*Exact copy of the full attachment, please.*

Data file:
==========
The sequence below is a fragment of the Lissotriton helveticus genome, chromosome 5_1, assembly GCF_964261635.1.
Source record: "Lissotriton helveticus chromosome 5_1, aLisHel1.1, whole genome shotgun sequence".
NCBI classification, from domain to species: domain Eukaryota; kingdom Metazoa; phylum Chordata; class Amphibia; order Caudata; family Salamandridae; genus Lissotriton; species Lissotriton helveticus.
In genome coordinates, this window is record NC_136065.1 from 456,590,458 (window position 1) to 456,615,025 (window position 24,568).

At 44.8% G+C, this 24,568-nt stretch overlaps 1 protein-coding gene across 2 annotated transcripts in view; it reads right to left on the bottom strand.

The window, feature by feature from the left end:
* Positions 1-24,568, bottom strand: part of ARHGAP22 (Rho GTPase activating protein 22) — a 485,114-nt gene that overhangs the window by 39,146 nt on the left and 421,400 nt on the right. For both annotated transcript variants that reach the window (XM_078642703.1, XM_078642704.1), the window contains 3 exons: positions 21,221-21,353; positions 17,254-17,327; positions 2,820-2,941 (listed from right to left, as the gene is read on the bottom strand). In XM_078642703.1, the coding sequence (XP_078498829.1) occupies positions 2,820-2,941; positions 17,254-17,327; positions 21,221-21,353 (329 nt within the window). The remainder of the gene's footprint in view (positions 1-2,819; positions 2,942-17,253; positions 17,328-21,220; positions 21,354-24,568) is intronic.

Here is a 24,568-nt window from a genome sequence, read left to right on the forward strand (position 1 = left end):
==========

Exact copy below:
The sequence below is a fragment of the Lissotriton helveticus genome, chromosome 5_1, assembly GCF_964261635.1.
Source record: "Lissotriton helveticus chromosome 5_1, aLisHel1.1, whole genome shotgun sequence".
NCBI classification, from domain to species: domain Eukaryota; kingdom Metazoa; phylum Chordata; class Amphibia; order Caudata; family Salamandridae; genus Lissotriton; species Lissotriton helveticus.
In genome coordinates, this window is record NC_136065.1 from 456,590,458 (window position 1) to 456,615,025 (window position 24,568).

At 44.8% G+C, this 24,568-nt stretch overlaps 1 protein-coding gene across 2 annotated transcripts in view; it reads right to left on the bottom strand.

The window, feature by feature from the left end:
* Positions 1-24,568, bottom strand: part of ARHGAP22 (Rho GTPase activating protein 22) — a 485,114-nt gene that overhangs the window by 39,146 nt on the left and 421,400 nt on the right. For both annotated transcript variants that reach the window (XM_078642703.1, XM_078642704.1), the window contains 3 exons: positions 21,221-21,353; positions 17,254-17,327; positions 2,820-2,941 (listed from right to left, as the gene is read on the bottom strand). In XM_078642703.1, the coding sequence (XP_078498829.1) occupies positions 2,820-2,941; positions 17,254-17,327; positions 21,221-21,353 (329 nt within the window). The remainder of the gene's footprint in view (positions 1-2,819; positions 2,942-17,253; positions 17,328-21,220; positions 21,354-24,568) is intronic.

Here is a 24,568-nt window from a genome sequence, read left to right on the forward strand (position 1 = left end):